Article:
WASHINGTON (Reuters) – China has been pushing U.S. executives, companies and business groups in recent weeks to fight against China-related bills in the U.S. Congress, four sources familiar with the initiative told Reuters, in letters to and meetings with a wide range of actors in the business community.
China’s embassy in Washington had sent letters pressing executives to urge members of Congress to alter or drop specific bills that seek to enhance U.S. competitiveness, according to the sources and the text of a letter sent by the embassy’s economic and commercial office seen by Reuters.
Chinese officials warned companies they would risk losing market share or revenue in China if the legislation becomes law, according to the text of the letter.
The sources said China’s request also left some individuals who received a letter concerned that they could be seen as violating the Foreign Agents Registration Act (FARA) if they lobbied lawmakers on similar issues in the future.
As a result, none of the sources wanted to be identified as having received or seen the letter.
China’s foreign ministry spokesman Zhao Lijian said in response to a request for comment that certain bills distorted facts and were based on “Cold War thinking.” If passed, he said, they would harm bilateral relations and cooperation between the two countries.
“China has always resolutely opposed this,” he said at a daily briefing in Beijing.
Sweeping U.S. legislation to boost competition with China and fund much-needed semiconductor production, known as the U.S. Innovation and Competition Act (USICA), passed the Senate with bipartisan support in June. A related bill in the House of Representatives called the Eagle Act, which is more strictly policy focused, has stalled as Congress has been preoccupied with other domestic initiatives.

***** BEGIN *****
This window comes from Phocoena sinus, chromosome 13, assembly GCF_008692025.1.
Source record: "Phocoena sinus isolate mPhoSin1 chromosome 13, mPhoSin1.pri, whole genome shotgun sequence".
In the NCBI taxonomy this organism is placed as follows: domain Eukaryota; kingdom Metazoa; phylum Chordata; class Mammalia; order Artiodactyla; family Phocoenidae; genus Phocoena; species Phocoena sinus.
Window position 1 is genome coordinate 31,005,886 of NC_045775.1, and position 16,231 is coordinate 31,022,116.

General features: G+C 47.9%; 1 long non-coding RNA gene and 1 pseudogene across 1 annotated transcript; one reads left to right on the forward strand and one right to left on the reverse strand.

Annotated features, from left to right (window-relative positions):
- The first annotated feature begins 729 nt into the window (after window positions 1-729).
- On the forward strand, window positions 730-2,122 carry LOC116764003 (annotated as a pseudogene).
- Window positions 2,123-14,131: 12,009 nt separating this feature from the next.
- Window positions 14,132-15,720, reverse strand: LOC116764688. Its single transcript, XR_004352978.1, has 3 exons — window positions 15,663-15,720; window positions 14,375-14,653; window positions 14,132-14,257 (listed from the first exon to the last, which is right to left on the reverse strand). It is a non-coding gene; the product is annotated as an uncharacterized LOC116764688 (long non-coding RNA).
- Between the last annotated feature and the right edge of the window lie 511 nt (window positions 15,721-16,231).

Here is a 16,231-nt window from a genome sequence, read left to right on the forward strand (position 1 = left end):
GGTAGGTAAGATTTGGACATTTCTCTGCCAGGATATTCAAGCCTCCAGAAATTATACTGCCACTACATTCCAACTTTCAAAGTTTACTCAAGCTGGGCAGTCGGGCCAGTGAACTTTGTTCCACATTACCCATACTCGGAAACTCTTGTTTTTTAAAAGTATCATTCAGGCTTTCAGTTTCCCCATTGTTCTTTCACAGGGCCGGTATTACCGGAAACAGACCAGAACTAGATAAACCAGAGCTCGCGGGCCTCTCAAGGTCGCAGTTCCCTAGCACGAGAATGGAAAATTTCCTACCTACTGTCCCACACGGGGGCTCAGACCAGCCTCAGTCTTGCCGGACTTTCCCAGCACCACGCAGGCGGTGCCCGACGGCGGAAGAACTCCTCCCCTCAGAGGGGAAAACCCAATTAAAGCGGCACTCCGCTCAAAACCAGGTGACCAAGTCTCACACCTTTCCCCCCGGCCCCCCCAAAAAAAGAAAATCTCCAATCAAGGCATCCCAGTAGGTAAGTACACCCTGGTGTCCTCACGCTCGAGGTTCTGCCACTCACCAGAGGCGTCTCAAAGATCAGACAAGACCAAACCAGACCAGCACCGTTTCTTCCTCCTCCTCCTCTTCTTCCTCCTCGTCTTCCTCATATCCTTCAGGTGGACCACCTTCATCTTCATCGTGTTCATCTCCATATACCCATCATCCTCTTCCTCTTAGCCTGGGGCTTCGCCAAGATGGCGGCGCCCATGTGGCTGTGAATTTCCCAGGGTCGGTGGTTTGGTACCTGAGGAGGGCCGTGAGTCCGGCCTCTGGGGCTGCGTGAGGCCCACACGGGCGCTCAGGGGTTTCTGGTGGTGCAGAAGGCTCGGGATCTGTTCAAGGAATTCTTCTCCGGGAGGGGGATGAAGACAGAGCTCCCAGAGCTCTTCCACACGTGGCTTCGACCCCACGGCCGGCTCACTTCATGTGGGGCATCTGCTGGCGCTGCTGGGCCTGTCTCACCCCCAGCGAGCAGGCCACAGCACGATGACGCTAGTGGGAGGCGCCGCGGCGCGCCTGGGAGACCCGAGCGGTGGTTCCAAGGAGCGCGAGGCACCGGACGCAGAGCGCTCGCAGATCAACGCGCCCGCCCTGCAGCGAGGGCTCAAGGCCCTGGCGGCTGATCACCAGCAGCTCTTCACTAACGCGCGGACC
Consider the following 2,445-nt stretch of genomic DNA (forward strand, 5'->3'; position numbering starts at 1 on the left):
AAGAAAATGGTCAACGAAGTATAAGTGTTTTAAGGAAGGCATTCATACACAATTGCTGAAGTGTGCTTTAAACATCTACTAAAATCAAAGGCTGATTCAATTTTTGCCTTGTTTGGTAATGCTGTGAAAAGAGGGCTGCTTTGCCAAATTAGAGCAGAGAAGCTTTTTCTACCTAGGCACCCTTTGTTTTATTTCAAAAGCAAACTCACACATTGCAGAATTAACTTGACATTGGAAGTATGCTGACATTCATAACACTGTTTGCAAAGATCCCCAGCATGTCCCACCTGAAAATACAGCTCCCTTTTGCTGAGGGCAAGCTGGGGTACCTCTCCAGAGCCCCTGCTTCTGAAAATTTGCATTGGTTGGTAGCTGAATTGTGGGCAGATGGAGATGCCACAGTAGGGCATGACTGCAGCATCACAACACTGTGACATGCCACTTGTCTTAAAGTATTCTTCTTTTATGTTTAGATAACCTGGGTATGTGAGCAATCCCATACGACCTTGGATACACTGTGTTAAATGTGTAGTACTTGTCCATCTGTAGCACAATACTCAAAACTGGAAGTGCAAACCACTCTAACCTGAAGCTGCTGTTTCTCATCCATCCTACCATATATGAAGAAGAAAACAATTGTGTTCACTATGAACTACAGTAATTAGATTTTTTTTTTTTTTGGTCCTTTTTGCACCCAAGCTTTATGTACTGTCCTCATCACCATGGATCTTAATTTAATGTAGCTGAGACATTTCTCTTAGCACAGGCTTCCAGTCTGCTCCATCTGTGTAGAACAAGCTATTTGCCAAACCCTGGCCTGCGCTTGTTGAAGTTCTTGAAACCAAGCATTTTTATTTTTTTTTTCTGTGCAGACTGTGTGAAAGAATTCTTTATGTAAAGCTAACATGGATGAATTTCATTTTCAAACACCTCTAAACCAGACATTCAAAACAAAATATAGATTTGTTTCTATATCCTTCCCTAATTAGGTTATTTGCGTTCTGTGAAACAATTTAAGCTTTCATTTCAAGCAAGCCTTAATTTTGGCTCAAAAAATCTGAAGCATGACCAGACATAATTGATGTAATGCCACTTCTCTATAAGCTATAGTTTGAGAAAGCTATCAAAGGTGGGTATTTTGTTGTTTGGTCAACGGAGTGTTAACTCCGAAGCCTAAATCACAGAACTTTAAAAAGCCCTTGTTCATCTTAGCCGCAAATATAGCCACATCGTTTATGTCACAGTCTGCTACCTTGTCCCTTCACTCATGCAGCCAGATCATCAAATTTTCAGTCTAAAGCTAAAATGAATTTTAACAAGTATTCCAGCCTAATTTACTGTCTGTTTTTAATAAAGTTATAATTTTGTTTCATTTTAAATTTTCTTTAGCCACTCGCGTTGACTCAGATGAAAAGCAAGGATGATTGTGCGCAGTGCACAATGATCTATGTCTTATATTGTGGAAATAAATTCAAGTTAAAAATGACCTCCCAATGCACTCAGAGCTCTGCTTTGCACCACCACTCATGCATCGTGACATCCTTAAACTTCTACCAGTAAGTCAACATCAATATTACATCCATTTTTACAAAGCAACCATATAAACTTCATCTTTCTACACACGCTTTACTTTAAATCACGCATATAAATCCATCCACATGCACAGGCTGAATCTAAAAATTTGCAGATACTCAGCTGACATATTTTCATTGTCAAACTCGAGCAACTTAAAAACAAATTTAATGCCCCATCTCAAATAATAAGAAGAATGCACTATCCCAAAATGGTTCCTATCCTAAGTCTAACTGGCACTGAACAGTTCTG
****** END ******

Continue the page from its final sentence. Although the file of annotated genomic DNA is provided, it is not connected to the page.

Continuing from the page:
The language in the letters, which Reuters determined were sent separately to a wide number of people, explicitly asks companies to oppose USICA and the Eagle Act.
Beijing sees the measures, which take a hard line toward China on human rights and trade issues, as part of a U.S. effort to counter its growing economic and geopolitical might.
“We sincerely hope you … will play a positive role in urging members of Congress to abandon the zero-sum mindset and ideological prejudice, stop touting negative China-related bills, delete negative provisions, so as to create favorable conditions for bilateral economic and trade cooperation before it is too late,” the Chinese embassy said in one letter sent in early November.
Reuters confirmed the shared language of the letter with the four sources.
“The result of those China-related bills with negative impacts will not be that the interests of U.S. companies will be protected while those of Chinese companies will suffer. It is only going to hurt everyone,” it said.
“Promoting a China-free supply chain will inevitably result in a decline in China’s demand for U.S. products and American companies loss of market share and revenue in China,” it said.
Two of the sources said similar messages were conveyed in meetings with staff of China’s embassy.
“It’s an outright ask by a foreign government,” one of the sources said, highlighting the implications for FARA, which requires persons acting on behalf of a foreign power or political party to disclose those relations to the Department of Justice.
A second source said the approach appeared geared at getting companies to delay the legislative process rather than block the bills entirely.
(Reporting by Michael Martina; Additional reporting by Patricia Zengerle and Gabriel Crossley; Editing by Chris Sanders and Daniel Wallis)